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Putting Off a Colonoscopy?

Has your doctor recommended that you have a colonoscopy for colorectal cancer screening? Have you put it off? If your excuse for not being screened is that the procedure doesn’t sound very pleasant, here are some facts you should know:

  • Colorectal cancer is the second leading cause of cancer deaths, according to the American Cancer Society.
  • 40-50 percent of those who should be screened haven’t done it.
  • Colorectal cancer affects men and women equally.

The good news is, colorectal cancer is one of the most preventable cancers. It begins as intestinal polyps that may or may not become cancer over time. Preemptive removal of the polyps can prevent colorectal cancer, but many polyps go undetected because people don’t have routine screenings.
Rebekah Kim, MD, a colorectal surgeon who recently joined Washington Colorectal Surgery, conducted a research study to correlate prior compliance with colonoscopy screening guidelines to the diagnosis of colorectal cancer.
“Our study showed that very few people get colorectal cancer when they follow the screening guidelines exactly,” Dr. Kim said. “Most of the people in the study had a colonoscopy because they already had symptoms as opposed to being screened preemptively.”
Dr. Kim advises, “Just do it! Don’t be afraid and don’t put it off.”
For most people, the biggest deterrent to having a colonoscopy is the prep. The intestines need to be clean to get a clear picture, which requires following a liquid diet the day before the test, and taking two tablets and drinking two small bottles of prep medication.
“The preparation is so much simpler now,” says Pradeep Gupta, MD, Division Chief of Gastroenterology. “Most people don’t have to drink the large volumes of liquid that we used to use five to ten years ago.
Another big objection from patients—particularly men— is the test seems like an invasion of privacy. “I can’t count the number of times that a patient has told me that part of the body is ‘exit only,’” Dr. Gupta says. “Getting your colon screened is part of maintaining your health, like getting your cholesterol checked.” There are other colorectal cancer screening tests available, but none is as effective as colonoscopy. If any abnormalities are found during other screening tests, a colonoscopy is still recommended as a follow-up. “All roads lead to colonoscopy,” Dr. Gupta says. “This can save your life.”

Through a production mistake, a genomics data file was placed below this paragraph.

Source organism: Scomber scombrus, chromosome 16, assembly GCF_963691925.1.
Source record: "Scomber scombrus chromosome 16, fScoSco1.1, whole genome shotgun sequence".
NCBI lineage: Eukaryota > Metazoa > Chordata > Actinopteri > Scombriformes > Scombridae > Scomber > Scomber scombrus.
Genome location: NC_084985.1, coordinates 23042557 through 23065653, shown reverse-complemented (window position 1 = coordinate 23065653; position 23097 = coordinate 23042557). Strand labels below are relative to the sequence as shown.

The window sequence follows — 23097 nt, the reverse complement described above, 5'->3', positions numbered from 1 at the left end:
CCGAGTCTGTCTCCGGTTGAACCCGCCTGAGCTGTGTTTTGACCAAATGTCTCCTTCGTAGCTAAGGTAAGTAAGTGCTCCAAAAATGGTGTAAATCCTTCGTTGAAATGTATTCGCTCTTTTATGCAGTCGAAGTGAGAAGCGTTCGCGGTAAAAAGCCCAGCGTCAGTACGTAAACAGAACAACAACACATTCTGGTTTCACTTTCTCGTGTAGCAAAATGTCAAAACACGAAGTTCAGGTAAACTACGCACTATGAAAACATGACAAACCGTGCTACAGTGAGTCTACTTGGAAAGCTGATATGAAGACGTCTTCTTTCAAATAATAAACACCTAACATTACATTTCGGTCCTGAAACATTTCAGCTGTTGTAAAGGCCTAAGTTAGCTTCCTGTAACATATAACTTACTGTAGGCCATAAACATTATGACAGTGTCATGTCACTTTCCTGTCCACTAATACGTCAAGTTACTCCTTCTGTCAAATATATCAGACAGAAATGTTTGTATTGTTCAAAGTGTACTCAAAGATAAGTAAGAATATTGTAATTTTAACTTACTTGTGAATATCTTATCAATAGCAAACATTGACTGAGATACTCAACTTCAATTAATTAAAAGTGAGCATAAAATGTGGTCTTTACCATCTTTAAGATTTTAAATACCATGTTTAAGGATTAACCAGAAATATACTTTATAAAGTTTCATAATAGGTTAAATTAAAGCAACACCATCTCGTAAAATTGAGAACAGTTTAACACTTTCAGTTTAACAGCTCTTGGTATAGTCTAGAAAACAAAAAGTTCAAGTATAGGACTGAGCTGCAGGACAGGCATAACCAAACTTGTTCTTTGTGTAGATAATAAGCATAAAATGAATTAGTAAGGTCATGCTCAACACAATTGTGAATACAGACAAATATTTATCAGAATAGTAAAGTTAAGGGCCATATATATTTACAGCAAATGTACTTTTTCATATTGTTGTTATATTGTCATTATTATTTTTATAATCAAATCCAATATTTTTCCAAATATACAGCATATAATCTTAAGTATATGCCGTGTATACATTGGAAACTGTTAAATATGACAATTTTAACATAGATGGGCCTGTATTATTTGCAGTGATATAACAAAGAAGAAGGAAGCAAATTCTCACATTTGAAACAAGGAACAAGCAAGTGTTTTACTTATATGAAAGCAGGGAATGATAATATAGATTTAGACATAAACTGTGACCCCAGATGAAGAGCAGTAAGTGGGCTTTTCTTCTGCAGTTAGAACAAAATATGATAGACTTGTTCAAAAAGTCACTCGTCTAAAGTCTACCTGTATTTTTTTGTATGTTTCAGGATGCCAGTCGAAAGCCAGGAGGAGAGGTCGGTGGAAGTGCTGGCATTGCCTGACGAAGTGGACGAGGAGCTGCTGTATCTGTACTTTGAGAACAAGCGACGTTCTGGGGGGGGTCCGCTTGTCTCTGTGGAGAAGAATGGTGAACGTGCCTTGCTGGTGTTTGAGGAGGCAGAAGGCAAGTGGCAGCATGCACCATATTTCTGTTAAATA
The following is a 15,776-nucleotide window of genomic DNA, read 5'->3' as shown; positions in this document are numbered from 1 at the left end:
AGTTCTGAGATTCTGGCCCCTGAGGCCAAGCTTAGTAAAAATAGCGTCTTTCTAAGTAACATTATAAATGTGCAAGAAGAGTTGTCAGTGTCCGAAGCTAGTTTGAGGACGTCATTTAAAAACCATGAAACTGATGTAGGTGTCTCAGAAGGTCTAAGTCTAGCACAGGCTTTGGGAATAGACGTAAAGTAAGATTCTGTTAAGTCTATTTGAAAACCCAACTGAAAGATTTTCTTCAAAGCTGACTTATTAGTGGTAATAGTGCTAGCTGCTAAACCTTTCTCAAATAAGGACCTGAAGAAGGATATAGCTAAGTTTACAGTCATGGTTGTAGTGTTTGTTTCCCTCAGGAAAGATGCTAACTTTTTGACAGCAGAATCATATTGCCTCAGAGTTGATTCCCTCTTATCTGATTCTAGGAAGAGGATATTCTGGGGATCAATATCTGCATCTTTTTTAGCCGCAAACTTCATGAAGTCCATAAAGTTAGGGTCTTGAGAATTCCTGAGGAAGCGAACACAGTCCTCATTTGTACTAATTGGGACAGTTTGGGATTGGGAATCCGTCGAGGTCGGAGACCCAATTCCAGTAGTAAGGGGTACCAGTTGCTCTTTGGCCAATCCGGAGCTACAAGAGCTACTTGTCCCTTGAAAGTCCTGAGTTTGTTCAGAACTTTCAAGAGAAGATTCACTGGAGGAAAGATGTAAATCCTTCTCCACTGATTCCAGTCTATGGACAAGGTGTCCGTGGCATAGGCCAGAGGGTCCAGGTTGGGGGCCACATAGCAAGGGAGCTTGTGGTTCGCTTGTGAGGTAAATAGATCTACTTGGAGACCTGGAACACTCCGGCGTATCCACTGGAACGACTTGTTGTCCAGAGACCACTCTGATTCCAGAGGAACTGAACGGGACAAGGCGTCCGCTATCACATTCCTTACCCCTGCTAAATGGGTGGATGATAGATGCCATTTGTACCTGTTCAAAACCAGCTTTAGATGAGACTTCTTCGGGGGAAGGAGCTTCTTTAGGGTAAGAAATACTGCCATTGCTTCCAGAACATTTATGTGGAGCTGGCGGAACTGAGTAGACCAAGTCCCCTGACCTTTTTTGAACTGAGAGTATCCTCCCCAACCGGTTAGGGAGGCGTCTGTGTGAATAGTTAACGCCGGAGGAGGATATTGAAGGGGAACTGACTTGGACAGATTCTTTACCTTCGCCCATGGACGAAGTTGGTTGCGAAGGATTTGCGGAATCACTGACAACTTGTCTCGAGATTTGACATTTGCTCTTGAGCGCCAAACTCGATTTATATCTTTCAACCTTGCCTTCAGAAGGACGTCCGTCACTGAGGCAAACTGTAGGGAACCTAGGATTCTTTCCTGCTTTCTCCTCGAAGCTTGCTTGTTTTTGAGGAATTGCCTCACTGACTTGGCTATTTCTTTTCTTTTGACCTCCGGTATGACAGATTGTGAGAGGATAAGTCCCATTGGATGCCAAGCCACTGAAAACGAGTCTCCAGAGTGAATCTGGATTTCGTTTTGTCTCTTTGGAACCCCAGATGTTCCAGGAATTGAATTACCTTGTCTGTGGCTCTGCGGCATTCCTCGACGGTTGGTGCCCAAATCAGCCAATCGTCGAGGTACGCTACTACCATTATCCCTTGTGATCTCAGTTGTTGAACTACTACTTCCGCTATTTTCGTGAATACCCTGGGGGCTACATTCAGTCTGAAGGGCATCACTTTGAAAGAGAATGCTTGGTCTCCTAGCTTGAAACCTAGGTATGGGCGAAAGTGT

March is Colorectal Cancer Awareness Month. To request a packet of information on how to schedule your colonoscopy, call 703.558.6848.


These are four primary screening options for colorectal cancer.

  • Fecal occult blood test
    Only picks up about 20 percent of significant lesions.
  • Flexible sigmoidoscopy
    Misses 40 percent of cancers on the right side of the body.
  • Double contrast barium enema
    Misread for flat polyps is very high
  • Colonoscopy
    More than 90 percent accurate. Any precancerous polyps found can be removed at the same time.

Colonoscopy Guidelines

Age for initial screening:

  • Age 50
    Individuals with no family history of colorectal cancer or polyps.

  • Age 45
    African-Americans with no known risk factors.

  • Age 40 or Younger
    Individuals with a first-degree relative (parent, sibling, child) who was diagnosed with colorectal cancer before age 60 or individuals with two first degree relatives diagnosed at any age should be screened at age 40 or 10 years before the youngest relative's diagnosis —whichever comes first. Women diagnosed with breast, uterine or ovarian cancer should talk with their doctor about having a screening colonoscopy at the time of their diagnosis.

  • Follow-up Colonoscopy Interval until the next colonoscopy depends on findings of initial colonoscopy and preexisting risk factors of patient.
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